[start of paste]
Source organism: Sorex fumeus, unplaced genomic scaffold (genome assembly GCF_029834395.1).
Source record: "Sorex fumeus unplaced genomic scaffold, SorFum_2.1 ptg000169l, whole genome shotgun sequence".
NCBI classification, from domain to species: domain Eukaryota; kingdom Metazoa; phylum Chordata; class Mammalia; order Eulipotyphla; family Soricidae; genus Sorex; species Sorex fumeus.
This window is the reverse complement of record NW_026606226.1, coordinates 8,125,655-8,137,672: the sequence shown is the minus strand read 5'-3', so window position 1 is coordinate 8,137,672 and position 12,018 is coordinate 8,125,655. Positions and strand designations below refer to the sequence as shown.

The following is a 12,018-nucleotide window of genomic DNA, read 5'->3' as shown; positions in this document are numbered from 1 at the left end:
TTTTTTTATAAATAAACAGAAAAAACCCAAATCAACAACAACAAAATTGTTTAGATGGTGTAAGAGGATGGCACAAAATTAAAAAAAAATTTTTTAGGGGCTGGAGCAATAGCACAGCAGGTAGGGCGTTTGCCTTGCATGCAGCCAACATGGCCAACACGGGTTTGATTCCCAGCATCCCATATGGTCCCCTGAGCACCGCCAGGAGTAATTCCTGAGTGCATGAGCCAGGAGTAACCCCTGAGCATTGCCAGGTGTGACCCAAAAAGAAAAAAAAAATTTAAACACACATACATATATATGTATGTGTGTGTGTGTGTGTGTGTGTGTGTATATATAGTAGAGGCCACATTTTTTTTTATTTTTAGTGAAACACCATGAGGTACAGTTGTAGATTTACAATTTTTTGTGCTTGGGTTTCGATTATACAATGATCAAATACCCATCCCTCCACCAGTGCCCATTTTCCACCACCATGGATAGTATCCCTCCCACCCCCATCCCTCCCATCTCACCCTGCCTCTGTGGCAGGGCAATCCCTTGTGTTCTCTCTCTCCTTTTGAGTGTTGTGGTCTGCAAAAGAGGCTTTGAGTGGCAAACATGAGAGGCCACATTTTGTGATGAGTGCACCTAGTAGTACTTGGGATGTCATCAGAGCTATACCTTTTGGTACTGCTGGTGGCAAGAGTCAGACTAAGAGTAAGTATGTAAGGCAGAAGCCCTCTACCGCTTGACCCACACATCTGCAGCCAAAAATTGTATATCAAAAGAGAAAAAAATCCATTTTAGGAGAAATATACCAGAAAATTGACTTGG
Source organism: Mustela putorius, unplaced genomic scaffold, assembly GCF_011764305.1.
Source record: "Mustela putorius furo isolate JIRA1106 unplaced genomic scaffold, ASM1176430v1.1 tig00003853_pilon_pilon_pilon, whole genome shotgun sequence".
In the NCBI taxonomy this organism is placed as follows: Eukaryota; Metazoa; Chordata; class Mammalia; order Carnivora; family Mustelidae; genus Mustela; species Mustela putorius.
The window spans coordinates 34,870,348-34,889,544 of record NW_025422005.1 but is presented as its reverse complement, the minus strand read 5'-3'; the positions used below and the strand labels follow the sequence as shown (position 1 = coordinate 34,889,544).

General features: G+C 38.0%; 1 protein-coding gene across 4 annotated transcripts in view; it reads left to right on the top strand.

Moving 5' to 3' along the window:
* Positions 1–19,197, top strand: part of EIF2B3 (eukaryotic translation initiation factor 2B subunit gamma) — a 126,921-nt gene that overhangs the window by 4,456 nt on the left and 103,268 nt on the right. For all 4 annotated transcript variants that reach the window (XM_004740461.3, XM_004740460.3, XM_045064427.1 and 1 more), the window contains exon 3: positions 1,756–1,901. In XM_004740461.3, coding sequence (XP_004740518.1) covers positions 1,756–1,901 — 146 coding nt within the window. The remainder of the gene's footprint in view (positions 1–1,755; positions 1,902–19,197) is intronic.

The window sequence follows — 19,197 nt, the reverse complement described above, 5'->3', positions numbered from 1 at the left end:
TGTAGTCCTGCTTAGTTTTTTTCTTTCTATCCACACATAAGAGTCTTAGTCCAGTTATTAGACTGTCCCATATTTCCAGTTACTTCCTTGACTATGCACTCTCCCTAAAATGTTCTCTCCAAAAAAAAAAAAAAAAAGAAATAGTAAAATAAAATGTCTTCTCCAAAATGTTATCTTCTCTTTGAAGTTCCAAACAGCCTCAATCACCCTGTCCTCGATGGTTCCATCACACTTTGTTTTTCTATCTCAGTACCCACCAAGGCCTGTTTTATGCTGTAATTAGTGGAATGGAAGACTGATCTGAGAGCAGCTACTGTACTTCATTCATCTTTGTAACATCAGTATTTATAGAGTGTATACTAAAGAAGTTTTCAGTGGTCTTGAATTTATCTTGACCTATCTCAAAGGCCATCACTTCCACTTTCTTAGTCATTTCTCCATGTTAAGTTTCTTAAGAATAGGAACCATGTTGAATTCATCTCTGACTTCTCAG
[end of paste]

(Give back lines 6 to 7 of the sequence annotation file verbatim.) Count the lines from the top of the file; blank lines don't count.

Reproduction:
TTTTTTTATAAATAAACAGAAAAAACCCAAATCAACAACAACAAAATTGTTTAGATGGTGTAAGAGGATGGCACAAAATTAAAAAAAAATTTTTTAGGGGCTGGAGCAATAGCACAGCAGGTAGGGCGTTTGCCTTGCATGCAGCCAACATGGCCAACACGGGTTTGATTCCCAGCATCCCATATGGTCCCCTGAGCACCGCCAGGAGTAATTCCTGAGTGCATGAGCCAGGAGTAACCCCTGAGCATTGCCAGGTGTGACCCAAAAAGAAAAAAAAAATTTAAACACACATACATATATATGTATGTGTGTGTGTGTGTGTGTGTGTGTGTATATATAGTAGAGGCCACATTTTTTTTTATTTTTAGTGAAACACCATGAGGTACAGTTGTAGATTTACAATTTTTTGTGCTTGGGTTTCGATTATACAATGATCAAATACCCATCCCTCCACCAGTGCCCATTTTCCACCACCATGGATAGTATCCCTCCCACCCCCATCCCTCCCATCTCACCCTGCCTCTGTGGCAGGGCAATCCCTTGTGTTCTCTCTCTCCTTTTGAGTGTTGTGGTCTGCAAAAGAGGCTTTGAGTGGCAAACATGAGAGGCCACATTTTGTGATGAGTGCACCTAGTAGTACTTGGGATGTCATCAGAGCTATACCTTTTGGTACTGCTGGTGGCAAGAGTCAGACTAAGAGTAAGTATGTAAGGCAGAAGCCCTCTACCGCTTGACCCACACATCTGCAGCCAAAAATTGTATATCAAAAGAGAAAAAAATCCATTTTAGGAGAAATATACCAGAAAATTGACTTGG
Source organism: Mustela putorius, unplaced genomic scaffold, assembly GCF_011764305.1.